The Forrest Research Foundation was established in 2014 to create a world-leading collaborative centre of research and scholarship. The foundation was made possible through one of the largest-ever philanthropic donations in Australian history, by Andrew and Nicola Forrest through the Minderoo Foundation. It aims to attract outstanding doctoral students and postdoctoral fellows to Western Australia and develop their potential to address the world’s most pressing challenges through research at one of Western Australia’s five universities. Forrest Scholars aim to make a difference to people’s lives by eradicating hunger, conquering disease, protecting the planet, developing new technologies and extending the boundaries of human knowledge. Here we profile some of these trailblazers.
Valuing our migrants and the aged
Dr Catriona Stevens, a Forrest Prospect Fellow in UWA’s School of Social Sciences, is the newest recipient of The Australian Sociological Association’s biennial Jean Martin Award for the best PhD thesis in Social Science disciplines from an Australian tertiary institution.
Dr Stevens is also the Manager of Research Engagement in the Social Care and Ageing (SAGE) Living Lab; working on projects, consultancies and evaluations with government, service providers and community groups.
Originally a student of the sociology of migration, she arrived in Perth from her former home in England via Beijing and Sydney; and has taught Chinese language and translation at UWA and at Murdoch.
With the help of the Forrest Research Foundation, Dr Stevens is now addressing the challenges faced by the Australian aged-care sector: where migration and care issues intersect, and the deeply personal is also intensely political.
Many of those employed in caring for the aged are migrants on low wages – very often temporary visa holders with loved ones living overseas. Working on the frontline of the pandemic in Australia, they also bear a disproportionate burden from the wider global impacts.
Dr Stevens believes a well-trained, well-supported workforce is much more likely to provide the kind of care we would hope for and should expect – for ourselves, for our family members and friends, and for the aged generally.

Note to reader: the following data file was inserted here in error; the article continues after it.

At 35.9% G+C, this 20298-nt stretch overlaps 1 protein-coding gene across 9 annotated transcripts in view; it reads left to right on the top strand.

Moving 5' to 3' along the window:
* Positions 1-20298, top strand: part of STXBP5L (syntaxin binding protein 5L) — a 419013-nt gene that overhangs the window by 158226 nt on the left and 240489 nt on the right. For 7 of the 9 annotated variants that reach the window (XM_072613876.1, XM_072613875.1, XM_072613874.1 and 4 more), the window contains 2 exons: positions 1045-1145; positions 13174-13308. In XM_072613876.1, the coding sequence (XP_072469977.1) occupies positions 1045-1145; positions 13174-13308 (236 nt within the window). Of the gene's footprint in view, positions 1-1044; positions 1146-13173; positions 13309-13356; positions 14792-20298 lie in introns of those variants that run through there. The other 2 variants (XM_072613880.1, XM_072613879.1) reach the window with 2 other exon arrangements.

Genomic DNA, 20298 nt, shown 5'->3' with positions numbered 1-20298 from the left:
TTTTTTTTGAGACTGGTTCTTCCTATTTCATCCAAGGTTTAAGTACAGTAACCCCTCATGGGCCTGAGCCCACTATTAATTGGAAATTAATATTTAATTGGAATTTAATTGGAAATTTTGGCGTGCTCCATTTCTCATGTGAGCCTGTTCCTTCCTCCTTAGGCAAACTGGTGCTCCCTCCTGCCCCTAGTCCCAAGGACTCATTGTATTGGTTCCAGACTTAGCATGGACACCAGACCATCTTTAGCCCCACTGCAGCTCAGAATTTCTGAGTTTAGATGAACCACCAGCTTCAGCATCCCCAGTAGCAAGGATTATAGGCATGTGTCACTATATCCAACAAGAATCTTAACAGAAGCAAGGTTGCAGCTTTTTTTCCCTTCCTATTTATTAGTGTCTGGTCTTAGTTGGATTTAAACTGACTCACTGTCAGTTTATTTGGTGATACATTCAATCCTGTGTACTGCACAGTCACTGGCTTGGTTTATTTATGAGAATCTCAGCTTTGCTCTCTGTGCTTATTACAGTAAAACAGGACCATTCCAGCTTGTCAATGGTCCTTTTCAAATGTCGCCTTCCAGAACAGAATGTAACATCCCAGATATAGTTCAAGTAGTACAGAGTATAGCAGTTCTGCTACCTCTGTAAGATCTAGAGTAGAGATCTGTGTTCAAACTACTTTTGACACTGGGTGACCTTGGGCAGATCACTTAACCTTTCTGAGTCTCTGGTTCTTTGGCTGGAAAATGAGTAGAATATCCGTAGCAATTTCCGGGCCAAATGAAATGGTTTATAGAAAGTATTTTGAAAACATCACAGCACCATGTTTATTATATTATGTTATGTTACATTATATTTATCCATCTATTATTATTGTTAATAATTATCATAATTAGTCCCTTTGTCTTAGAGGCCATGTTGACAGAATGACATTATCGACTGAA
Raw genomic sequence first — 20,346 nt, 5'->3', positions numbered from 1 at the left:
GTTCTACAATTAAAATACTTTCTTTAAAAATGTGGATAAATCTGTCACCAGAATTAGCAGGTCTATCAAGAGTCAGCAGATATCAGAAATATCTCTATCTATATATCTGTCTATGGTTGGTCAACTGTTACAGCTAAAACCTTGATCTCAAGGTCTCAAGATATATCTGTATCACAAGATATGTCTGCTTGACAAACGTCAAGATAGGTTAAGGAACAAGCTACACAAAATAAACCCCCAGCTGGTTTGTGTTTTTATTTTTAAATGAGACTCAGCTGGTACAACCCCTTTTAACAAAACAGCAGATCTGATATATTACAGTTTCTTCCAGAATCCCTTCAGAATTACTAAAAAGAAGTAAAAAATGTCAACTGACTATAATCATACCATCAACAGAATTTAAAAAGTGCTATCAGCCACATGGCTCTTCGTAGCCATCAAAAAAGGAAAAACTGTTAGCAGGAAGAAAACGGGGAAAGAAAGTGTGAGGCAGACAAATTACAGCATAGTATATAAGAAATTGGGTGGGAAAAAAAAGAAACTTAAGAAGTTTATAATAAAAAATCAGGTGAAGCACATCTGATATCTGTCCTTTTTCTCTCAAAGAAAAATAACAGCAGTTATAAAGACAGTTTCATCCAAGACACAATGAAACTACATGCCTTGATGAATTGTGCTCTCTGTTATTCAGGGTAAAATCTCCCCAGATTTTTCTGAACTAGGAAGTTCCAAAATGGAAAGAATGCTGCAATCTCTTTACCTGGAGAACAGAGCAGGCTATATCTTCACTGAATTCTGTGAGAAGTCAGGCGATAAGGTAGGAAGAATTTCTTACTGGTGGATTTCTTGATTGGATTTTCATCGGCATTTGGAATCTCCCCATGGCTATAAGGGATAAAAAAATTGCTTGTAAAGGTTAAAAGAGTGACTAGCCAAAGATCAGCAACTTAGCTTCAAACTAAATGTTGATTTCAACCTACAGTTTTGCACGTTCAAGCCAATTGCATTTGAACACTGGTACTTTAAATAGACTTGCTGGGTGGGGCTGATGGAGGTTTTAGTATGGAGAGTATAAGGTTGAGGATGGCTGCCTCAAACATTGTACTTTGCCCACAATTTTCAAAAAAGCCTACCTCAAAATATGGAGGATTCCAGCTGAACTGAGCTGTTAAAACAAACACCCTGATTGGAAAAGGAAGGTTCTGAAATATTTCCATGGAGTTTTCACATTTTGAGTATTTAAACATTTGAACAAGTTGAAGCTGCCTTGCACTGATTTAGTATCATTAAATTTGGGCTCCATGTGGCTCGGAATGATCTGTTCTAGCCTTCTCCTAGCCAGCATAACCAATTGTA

The way “skilled migration” is managed in Australia is an issue of concern. Although aged-care registered nurses are regarded as “skilled”, aged-care workers and personal care assistants are not.
She suggests that we should redefine our concept of “skilled” and change the way that “caring” is valued. If we are to ensure that the aged are treated with dignity and respect, we need to understand the perspectives of aged-care workers. Improved staffing ratios would allow time to listen, “really listen”, to those who have had rich and complex life experiences.
In wealthy countries such as Australia, “Ageism is the new frontier,” says Dr Stevens. How do we ensure that to be old is not to be devalued, cast aside and confined? Even well-intentioned family members can engage in behaviour that would be regarded as bullying in any other context than that of relationships with the aged.
She believes that we are at a critical juncture in policy-making with regard to the aged. Where notions of “productivity” are understood in the most narrow economic sense of earning money, are the aged regarded as in some sense being surplus to requirements?
Dr Stevens points out that aged care cannot easily be categorised as investment in a nation’s future – in the sense of creating productive citizens. “We can’t make an economic rationalist agenda for aged care. But is that the only rationale we should use for policy decisions?”
She asks if we are privileging the quantitative, simply because it is easier to count than to understand human beings and their lives and needs: “How can we ensure that people are valued as they age, and that being old and needing help is not something we learn to dread?”